• Physical vs Virtual Networks: An ECNS licensee operates physical networks made of facilities such as fibre or base stations. An ECS licensee operates virtual networks such as VPNs and MPLS networks.

The ECA breaks down the license categories into the two subcategories set out below:

The licensing framework is technology-neutral. Thus, for example, while Telkom was restricted to the provision of fixed lines services in terms of the Public Switched Telecommunications Network (PSTN) licence issued to it under the Telecommunications Act, it is under no such restriction in terms of the IECNS and IECS licences which it now holds. Indeed Telkom is already providing mobile services while the mobile network operators are self-providing fixed lines to service their backhaul requirements.

  • Individual ECNS and ECS licences are issued for twenty years.
  • Class ECNS and ECS licences are issued for ten years.


There are 4 types of License categories:


This allows you to roll out your own network nationwide or across a province.


A class ECNS allows you to roll out your own network in a district or local municipality. In other words you will choose to operate in a municipal area and provide access services to consumers in that area. This is the form of licence you would require if you wanted to set up your own network focusing on a smaller area. South Africa has 48 district municipalities and 231 local municipalities as well as 7 metropolitan municipalities.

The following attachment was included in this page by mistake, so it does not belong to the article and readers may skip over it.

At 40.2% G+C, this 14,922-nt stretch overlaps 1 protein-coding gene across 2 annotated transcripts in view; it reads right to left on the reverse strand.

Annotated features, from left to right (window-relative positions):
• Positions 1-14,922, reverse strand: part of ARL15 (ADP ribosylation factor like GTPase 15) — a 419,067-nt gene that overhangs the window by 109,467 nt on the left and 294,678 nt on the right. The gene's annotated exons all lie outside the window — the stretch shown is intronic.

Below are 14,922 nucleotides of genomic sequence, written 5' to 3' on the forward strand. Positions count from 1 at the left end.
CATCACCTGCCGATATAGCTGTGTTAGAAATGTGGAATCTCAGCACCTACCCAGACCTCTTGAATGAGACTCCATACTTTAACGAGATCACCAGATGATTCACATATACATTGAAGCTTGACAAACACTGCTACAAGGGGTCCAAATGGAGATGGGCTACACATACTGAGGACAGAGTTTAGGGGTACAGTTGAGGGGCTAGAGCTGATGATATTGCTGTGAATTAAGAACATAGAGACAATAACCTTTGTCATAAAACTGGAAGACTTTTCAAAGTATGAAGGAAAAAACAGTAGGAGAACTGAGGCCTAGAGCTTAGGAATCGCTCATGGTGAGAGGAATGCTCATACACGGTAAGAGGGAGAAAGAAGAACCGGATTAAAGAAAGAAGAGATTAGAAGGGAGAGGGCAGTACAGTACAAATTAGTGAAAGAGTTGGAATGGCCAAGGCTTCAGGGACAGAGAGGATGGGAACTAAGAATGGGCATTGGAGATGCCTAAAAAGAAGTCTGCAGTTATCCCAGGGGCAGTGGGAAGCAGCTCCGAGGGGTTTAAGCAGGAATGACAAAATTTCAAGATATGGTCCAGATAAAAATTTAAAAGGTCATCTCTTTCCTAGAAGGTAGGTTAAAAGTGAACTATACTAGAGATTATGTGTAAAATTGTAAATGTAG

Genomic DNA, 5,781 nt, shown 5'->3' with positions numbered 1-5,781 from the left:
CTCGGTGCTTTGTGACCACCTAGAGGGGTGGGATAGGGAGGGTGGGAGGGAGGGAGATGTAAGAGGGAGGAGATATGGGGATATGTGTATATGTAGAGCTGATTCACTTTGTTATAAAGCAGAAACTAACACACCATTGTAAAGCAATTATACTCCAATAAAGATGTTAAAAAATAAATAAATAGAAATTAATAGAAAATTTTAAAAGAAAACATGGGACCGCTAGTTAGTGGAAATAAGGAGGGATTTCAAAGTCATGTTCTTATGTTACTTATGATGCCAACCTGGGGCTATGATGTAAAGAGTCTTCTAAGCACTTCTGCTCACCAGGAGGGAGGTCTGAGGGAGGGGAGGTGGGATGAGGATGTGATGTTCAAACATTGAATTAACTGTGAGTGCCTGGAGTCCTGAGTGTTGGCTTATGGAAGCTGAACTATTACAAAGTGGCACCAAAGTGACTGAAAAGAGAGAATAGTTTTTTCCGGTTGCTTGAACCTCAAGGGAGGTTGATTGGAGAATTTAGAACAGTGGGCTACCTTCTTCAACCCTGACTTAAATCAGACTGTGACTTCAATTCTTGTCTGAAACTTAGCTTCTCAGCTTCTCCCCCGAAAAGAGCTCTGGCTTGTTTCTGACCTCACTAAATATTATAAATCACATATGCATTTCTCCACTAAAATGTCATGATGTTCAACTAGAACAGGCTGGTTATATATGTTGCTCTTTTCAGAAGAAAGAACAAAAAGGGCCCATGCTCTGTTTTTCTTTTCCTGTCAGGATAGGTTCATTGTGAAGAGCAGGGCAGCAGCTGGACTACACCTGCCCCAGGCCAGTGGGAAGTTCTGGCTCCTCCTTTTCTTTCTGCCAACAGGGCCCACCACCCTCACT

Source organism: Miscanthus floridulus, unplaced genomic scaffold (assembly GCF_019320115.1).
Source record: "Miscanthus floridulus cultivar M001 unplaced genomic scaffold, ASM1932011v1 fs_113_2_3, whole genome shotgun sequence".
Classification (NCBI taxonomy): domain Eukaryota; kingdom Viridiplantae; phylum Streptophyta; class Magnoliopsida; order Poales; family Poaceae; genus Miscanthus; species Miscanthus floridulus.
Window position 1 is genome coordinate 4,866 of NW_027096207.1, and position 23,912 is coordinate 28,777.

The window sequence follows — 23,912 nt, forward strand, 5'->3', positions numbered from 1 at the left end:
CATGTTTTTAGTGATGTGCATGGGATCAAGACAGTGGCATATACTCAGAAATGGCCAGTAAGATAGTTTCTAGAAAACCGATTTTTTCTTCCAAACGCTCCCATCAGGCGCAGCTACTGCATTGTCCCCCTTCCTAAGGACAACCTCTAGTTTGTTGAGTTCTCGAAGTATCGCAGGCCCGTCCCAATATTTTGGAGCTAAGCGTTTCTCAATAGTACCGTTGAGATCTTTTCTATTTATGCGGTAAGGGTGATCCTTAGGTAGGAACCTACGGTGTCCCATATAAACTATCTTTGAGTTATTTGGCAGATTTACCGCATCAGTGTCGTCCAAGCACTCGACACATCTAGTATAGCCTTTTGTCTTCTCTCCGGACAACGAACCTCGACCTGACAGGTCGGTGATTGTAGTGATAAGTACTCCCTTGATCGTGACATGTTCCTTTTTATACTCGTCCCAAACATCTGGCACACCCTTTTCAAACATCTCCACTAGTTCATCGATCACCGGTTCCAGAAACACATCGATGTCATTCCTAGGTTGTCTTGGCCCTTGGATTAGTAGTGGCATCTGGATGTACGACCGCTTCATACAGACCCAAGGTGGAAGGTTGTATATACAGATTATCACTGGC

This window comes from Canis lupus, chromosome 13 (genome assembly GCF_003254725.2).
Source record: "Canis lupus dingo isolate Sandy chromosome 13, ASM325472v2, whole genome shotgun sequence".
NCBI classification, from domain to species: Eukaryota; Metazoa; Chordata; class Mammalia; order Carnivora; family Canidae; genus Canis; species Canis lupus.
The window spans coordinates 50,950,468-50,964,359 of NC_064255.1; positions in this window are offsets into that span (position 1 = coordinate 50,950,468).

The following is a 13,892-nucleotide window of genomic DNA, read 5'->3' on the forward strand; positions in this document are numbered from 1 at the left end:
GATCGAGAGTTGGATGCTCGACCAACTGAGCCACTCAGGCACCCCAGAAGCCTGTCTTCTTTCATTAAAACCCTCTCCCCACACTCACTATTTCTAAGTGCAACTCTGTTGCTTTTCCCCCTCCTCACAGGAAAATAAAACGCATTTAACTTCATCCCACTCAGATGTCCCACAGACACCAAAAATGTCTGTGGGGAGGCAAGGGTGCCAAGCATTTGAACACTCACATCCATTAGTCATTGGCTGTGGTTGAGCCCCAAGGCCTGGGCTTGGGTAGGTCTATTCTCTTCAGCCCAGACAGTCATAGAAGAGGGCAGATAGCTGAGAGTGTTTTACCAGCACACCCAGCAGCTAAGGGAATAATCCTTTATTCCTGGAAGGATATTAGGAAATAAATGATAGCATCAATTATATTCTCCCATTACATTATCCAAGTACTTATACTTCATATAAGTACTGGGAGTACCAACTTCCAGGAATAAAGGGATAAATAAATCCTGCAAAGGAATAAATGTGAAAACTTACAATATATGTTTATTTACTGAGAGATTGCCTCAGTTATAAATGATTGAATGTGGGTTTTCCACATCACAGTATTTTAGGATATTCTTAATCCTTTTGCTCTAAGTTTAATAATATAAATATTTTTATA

This licence allows you to provide services to your customers over the network of an ECNS licensee, including voice or VoIP services which use numbers taken from the National Numbering Plan. Examples of other services that can be provided include:

  • Internet access
  • Email
  • Hosting
  • Protocol conversion
  • Virtual Private Networks (VPN)
  • Multi Protocol Labelling Systems (MPLS)

The National Numbering Plan is a document drawn up by ICASA setting out all the different kinds of numbers used in South Africa. A distinction is drawn between geographic – where the number is linked to a specific location, e.g. 011 566 3000 – and non-geographic – where the number is mobile, e.g. 083 000 0000. The number range usually associated with VoIP services is the 087 range.


This licence allows you to provide the same services as the Individual ECS licence except for voice services requiring numbers from the national numbering plan. If you have one of these licenses you will need to enter into commercial arrangements with one or more ECNS licensees who have the networks to carry your services to your customer.